US 6681751 B1
A multi-cylinder internal combustion engine is described in which each cylinder is capable of operating within a predetermined auto-ignition torque/speed range. Selected cylinders are disabled when the average cylinder torque lies below the auto-ignition torque/speed range so as to raise the torque of the remaining power producing cylinders and enable them to continue to operate within the auto-ignition torque/speed range.
1. A method for controlling a multi-cylinder internal combustion engine comprising disabling selected cylinders when an average cylinder torque lies below an auto-ignition torque/speed range so as to raise an output torque of the remaining active cylinders and enable them to continue to operate within said auto-ignition torque/speed range.
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6. A method for controlling a multi-cylinder internal combustion engine comprising:
providing an indication that an average cylinder torque is below a predetermined threshold;
in response to said indication, disabling a predetermined number of cylinders; and
increasing an amount of fuel and air injection into remaining active cylinders, wherein said increase enables said remaining active cylinders to operate within an auto-ignition torque/speed range.
7. The method as set forth in
1. Field of the Invention
The present invention relates to a multi-cylinder internal combustion engine wherein each cylinder is capable of operating with controlled auto-ignition within a predetermined torque/speed range.
2. Background of the Invention
It is possible to operate homogeneous charge internal combustion engines under conditions in which controlled auto-ignition of the charge occurs. This mode of engine operation results in reduced NOx emissions, and improved driveability and fuel economy, and is particularly beneficial during low torque conditions.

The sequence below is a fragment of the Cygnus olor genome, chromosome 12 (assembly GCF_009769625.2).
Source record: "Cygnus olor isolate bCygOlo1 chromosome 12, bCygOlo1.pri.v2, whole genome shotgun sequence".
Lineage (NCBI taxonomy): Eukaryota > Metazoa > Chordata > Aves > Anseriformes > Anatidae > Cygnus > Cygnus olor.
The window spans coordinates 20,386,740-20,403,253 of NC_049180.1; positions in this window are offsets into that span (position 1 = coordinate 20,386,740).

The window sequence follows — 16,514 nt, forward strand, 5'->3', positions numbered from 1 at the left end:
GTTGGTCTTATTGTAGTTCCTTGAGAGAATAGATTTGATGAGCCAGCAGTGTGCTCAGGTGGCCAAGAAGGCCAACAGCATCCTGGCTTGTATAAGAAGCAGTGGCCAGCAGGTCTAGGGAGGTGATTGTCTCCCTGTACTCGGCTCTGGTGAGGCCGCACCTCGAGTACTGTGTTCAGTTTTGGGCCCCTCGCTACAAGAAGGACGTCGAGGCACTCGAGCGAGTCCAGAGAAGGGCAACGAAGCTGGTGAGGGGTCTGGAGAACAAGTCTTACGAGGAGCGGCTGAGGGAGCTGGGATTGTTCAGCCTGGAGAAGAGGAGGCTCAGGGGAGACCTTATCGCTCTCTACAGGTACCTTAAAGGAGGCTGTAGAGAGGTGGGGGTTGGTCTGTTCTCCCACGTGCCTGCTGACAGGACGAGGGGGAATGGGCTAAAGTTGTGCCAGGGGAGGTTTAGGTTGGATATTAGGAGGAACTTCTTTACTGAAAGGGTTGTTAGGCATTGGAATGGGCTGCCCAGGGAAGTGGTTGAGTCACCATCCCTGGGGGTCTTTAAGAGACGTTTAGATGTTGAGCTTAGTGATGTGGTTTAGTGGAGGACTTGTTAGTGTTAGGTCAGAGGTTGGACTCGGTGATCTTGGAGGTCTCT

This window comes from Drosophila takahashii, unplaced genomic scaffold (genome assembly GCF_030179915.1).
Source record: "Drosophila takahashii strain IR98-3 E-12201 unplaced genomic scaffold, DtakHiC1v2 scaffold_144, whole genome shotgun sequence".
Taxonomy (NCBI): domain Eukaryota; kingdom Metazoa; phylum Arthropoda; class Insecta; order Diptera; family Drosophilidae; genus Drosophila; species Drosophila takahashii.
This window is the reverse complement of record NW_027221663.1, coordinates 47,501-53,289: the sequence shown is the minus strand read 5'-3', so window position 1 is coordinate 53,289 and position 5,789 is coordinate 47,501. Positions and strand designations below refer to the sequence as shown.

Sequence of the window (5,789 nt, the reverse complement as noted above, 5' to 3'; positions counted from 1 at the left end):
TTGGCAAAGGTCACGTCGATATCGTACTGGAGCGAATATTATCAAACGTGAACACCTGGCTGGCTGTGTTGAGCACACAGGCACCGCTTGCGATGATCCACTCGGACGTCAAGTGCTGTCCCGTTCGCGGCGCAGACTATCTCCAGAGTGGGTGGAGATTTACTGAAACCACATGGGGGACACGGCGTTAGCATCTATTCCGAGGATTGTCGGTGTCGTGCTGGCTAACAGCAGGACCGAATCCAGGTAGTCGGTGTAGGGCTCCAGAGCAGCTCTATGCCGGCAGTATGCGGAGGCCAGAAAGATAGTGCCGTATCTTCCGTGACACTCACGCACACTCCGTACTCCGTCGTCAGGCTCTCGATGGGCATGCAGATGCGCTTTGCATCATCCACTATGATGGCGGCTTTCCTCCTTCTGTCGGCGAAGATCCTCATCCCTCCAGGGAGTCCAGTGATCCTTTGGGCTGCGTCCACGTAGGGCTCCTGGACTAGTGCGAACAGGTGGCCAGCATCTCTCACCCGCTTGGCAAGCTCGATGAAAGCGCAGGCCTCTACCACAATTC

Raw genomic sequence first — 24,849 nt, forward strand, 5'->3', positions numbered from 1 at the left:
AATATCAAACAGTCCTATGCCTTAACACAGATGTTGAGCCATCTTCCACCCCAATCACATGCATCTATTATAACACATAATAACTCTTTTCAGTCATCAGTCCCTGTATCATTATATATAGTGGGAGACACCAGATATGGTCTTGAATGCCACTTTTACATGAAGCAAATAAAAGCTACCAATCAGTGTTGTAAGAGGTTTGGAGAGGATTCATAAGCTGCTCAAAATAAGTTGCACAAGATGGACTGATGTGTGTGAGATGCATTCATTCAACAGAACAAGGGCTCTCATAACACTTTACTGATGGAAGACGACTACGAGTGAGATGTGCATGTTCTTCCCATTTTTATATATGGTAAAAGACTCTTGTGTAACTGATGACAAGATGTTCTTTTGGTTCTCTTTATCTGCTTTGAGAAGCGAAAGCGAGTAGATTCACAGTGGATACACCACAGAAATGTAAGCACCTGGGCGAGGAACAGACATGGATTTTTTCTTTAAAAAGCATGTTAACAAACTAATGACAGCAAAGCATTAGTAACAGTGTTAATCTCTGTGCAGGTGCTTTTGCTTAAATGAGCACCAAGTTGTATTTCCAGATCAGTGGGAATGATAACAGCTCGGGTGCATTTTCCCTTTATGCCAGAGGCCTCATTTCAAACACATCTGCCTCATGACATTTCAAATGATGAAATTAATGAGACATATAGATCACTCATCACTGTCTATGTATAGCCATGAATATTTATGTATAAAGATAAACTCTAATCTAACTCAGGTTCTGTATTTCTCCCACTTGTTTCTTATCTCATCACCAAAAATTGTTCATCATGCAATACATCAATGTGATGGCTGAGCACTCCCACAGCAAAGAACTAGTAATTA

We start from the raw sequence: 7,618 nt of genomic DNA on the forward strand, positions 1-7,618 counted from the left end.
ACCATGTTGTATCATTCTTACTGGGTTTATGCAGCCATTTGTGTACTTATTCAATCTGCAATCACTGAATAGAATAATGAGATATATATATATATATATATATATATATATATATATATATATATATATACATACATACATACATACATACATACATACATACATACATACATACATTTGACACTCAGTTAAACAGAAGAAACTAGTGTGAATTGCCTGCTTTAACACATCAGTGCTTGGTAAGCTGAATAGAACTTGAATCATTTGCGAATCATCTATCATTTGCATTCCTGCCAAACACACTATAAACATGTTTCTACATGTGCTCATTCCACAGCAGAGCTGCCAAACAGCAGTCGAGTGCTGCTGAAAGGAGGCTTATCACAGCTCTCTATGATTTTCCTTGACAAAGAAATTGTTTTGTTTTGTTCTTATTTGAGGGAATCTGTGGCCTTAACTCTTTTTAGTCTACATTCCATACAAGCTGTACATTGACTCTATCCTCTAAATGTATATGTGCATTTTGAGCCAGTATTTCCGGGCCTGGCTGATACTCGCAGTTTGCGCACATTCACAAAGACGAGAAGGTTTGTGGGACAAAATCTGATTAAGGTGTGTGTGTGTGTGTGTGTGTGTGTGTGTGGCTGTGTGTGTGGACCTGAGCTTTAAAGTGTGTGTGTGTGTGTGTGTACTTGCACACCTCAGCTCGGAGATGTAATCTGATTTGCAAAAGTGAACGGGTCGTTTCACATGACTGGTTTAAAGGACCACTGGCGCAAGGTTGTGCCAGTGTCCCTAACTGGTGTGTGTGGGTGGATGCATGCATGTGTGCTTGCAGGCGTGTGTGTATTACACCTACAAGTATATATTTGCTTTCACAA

One way of achieving controlled auto-ignition is to retain a high proportion of hot residual gases in the combustion chambers. When a new premixed charge is admitted, the residual gases serve to raise the temperature in the combustion chamber to the point where the fuel in the premixed charge ignites spontaneously. When this occurs, combustion commences simultaneously at multiple ignition sites giving a fast burn and even temperature. The even temperature is believed to be responsible for low generation of NOx and the fast burn results in high thermal efficiency.
There is however a minimum ratio of residual gases to fresh intake charge below which auto-ignition cannot occur. This minimum ratio defines the upper torque limit of the auto-ignition range. When torque is low, a high ratio of residual gases to fresh intake is required for auto-ignition to occur. However, with reducing torque, the amount of fuel burned during each cycle is reduced accompanied by a consequent drop in combustion temperature. Eventually a point is reached where the residual gases are too cold to bring about auto-ignition and this defines the lower torque limit of the auto-ignition range.
Under certain conditions, it is possible to operate an engine in auto-ignition mode for a substantial proportion of its running time but nevertheless there may be occasions, such as idling and steady low torque operation, when auto-ignition could yield significantly reduced fuel consumption but these conditions lie below the lower torque limit of the auto-ignition range.
The present invention therefore seeks to increase the proportion of running time that an engine can operate with auto-ignition when operating under low to medium torque conditions.
The present invention therefore seeks to increase the proportion of running time that an engine can operate with auto-ignition when operating at low to medium torque.
According to the present invention, there is provided a method for controlling a multi-cylinder internal combustion engine comprising disabling selected cylinders when an average cylinder torque lies below an auto-ignition torque/speed range so as to raise an output torque of the remaining active cylinders and enable them to continue to operate within said auto-ignition torque/speed range.
In order for the torque to remain constant after cylinder disablement, it is essential to increase the charge supplied to the remaining cylinders. In so doing, the operating cylinders are producing higher torque, bringing them within the auto-ignition range. In this way, the invention allows the torque/speed range within which the whole engine may benefit from controlled auto-ignition to be extended to include lower engine torques.
The manner in which the charge to the active cylinders is increased will depend on the manner in which mass airflow is controlled. If the engine has an intake throttle, then the throttle position and the fuel delivered to the active cylinders may be increased in synchronism with the disablement of the cylinders so that there should be no perceptible change in output power. Similar synchronization can also be achieved in an engine in which mass airflow is controlled by the use of variable valve timing.